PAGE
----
The first reviews for the second flick in the Fantastic Beasts franchise are in and the general consensus is that it’s more muggle than magic, unfortunately.
The biggest criticisms of the film include its reliance on smoke and mirrors in the form of CGI to distract from what’s been widely described as an underwhelming and complicated script.
A major redeeming factor is the film’s star-studded cast including Eddie Redmayne as Newt Scamander, Jude Law as young Dumbledore, Ezra Miller as Credence, Zoe Kravitz as Leta Lestrange, and Dan Fogler as Jacob Kowalski but even that wasn’t enough to bolster its credibility, it seems.
Anyway, here’s what the critics have said:
Variety’s Andrew Barker called it “the noisiest, most rhythmless, and least coherent entry in the Wizarding World saga since Alfonso Cuarón first gave the franchise its sea legs in 2004.”
He criticised the “confusing jumble of new characters and eye-crossing marginalia. Most of the surface pleasures of filmic Potterdom (the chiaroscuro tones, the overqualified character actors, the superb costuming, James Newton Howard’s warmly enveloping score) have survived intact, but real magic is in short supply.”
Mashable’s Angie Han took issue with the complexity of having too many characters with their own individual interweaving storylines.
“There are something like a dozen major characters and half a dozen storylines in ‘Crimes of Grindelwald.’ In addition, there are subplots within subplots, supporting characters with their own supporting characters, Easter eggs butting up against other Easter eggs, and secrets stacked on top of secrets, until the whole precarious pile comes tumbling down in a chaotic third act.”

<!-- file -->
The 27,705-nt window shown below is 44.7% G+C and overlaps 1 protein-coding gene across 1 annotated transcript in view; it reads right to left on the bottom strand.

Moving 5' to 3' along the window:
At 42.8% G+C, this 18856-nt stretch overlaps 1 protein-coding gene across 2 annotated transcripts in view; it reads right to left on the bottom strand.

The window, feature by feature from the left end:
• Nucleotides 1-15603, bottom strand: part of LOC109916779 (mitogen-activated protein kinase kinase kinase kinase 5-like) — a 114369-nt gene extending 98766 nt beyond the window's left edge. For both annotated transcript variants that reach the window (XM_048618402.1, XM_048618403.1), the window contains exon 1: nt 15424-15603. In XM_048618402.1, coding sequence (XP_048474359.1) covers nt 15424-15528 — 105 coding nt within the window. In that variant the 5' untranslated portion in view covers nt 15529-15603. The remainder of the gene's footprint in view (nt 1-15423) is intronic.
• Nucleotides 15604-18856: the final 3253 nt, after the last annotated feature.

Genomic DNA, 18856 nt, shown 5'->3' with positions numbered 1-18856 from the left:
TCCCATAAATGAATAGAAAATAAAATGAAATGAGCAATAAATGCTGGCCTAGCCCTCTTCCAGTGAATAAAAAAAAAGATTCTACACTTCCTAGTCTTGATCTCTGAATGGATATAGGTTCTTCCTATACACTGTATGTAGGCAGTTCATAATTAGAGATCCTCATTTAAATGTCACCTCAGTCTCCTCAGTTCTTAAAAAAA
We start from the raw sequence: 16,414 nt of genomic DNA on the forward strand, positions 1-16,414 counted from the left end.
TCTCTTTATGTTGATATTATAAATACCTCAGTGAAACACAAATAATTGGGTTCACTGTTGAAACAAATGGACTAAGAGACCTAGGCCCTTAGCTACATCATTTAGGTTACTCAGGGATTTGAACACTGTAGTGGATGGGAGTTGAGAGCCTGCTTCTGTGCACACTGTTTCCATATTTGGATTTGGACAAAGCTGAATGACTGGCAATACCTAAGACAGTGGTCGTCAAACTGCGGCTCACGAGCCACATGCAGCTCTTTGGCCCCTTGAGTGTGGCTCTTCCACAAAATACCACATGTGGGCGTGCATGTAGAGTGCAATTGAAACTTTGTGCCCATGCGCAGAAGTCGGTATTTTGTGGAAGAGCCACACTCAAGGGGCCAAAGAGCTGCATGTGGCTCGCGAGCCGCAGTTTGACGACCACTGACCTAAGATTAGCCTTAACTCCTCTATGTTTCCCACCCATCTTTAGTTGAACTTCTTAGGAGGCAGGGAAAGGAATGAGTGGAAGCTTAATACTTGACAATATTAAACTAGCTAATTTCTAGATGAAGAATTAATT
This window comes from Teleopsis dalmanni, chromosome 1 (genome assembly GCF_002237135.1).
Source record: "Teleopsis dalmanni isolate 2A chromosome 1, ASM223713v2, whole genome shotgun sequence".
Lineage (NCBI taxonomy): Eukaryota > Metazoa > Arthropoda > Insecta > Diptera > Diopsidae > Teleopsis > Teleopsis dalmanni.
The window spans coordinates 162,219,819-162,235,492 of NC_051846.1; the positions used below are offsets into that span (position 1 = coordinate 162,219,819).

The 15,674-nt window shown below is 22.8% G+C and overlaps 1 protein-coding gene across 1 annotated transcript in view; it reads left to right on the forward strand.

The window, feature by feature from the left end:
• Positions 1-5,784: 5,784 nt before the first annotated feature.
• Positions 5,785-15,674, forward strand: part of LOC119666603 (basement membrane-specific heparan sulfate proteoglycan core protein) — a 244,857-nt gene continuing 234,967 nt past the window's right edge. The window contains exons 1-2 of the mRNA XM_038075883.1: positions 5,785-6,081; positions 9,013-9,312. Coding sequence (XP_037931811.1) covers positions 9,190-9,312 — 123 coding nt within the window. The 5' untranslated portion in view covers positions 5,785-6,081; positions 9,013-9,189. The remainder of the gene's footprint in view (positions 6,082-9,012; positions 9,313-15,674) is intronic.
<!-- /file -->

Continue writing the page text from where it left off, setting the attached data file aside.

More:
The Los Angeles Times’ Justin Chang went IN on the film, calling it “an excruciating bore just barely enlivened by stray glimpses of Hogwarts, a flicker of gay romance and a menagerie of computer-generated creepy-crawlies, ‘Fantastic Beasts: The Crimes of Grindelwald’ is enough to make J.K. Rowling fans weep in frustration, provided they can even keep their eyes open.”
The Guardian’s Peter Bradshaw gave a lukewarm review, praising its entertainment value but deducting points for the plot.
“This ‘Fantastic Beasts’ film is as watchable and entertaining as expected and it’s an attractive Christmas event, but some of the wonder, novelty and sheer narrative rush of the first film has been mislaid in favour of a more diffuse plot focus, spread out among a bigger ensemble cast.”
USA Today’s Brian Truitt took a different stance on the film, however, praising it for its shoutouts to previous films.
“[‘The Crimes of Grindelwald’ is] a darker and bolder film that intertwines different eras of the ‘Potter’ mythology and delivers a more relevant cinematic villain than that malevolent snake face, Voldemort. Old-school Potterheads will rejoice, though fans of the charmingly quirky group of heroes from the first “Beasts” may lament their do-gooders getting lost in a growing magical landscape.”
IndieWire’s Kate Erbland was a fan of the ending which included a “massive battle between the forces of good and evil — a Rowling staple if there ever was one — that tears apart some key relationships, establishes others, and sets the stage for more drama and trauma to come.”
Adding, “As impressive as the final showdown is (it’s easily one of the most impressive setpieces in this fledgling franchise) and as shocking as the film’s closing revelations are (yes, they really are), this magic needs a spell of its own.”
TimeOut’s Olly Richards praised the “callbacks to the Potter universe” and its “bags of charm and a warm familiarity” but took issue with “too many characters and too much plot are weighing this beast down.”
So far the movie holds a 53% rating from critics on Rotten Tomatoes which is a fair drop from the first flick which boasts 73% to date.
As always though, film critic reviews aren’t necessarily going to mirror public opinion and Harry Potter stans will at least enjoy all the exciting Easter Eggs and nods to wizarding lore.
Fantastic Beasts: The Crimes of Grindelwald hits cinemas on Thursday 15th November.
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